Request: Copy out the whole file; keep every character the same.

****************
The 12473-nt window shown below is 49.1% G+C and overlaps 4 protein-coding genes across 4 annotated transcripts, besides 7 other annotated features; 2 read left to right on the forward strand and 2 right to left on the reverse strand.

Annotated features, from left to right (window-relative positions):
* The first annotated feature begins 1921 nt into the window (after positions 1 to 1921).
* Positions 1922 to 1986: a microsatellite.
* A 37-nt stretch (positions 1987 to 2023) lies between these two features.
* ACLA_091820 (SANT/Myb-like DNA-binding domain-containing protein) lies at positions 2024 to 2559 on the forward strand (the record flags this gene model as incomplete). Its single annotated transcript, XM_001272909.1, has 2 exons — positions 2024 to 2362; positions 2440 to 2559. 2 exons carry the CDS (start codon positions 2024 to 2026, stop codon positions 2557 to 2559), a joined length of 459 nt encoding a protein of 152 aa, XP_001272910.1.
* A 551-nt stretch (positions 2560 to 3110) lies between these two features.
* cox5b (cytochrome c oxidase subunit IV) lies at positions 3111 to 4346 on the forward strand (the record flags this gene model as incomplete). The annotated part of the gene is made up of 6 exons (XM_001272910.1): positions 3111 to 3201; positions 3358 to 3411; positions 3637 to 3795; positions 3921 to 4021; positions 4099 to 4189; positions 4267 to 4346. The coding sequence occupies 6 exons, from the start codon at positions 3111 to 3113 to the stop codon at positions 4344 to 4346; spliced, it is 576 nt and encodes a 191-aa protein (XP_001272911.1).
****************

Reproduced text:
The 12473-nt window shown below is 49.1% G+C and overlaps 4 protein-coding genes across 4 annotated transcripts, besides 7 other annotated features; 2 read left to right on the forward strand and 2 right to left on the reverse strand.

Annotated features, from left to right (window-relative positions):
* The first annotated feature begins 1921 nt into the window (after positions 1 to 1921).
* Positions 1922 to 1986: a microsatellite.
* A 37-nt stretch (positions 1987 to 2023) lies between these two features.
* ACLA_091820 (SANT/Myb-like DNA-binding domain-containing protein) lies at positions 2024 to 2559 on the forward strand (the record flags this gene model as incomplete). Its single annotated transcript, XM_001272909.1, has 2 exons — positions 2024 to 2362; positions 2440 to 2559. 2 exons carry the CDS (start codon positions 2024 to 2026, stop codon positions 2557 to 2559), a joined length of 459 nt encoding a protein of 152 aa, XP_001272910.1.
* A 551-nt stretch (positions 2560 to 3110) lies between these two features.
* cox5b (cytochrome c oxidase subunit IV) lies at positions 3111 to 4346 on the forward strand (the record flags this gene model as incomplete). The annotated part of the gene is made up of 6 exons (XM_001272910.1): positions 3111 to 3201; positions 3358 to 3411; positions 3637 to 3795; positions 3921 to 4021; positions 4099 to 4189; positions 4267 to 4346. The coding sequence occupies 6 exons, from the start codon at positions 3111 to 3113 to the stop codon at positions 4344 to 4346; spliced, it is 576 nt and encodes a 191-aa protein (XP_001272911.1).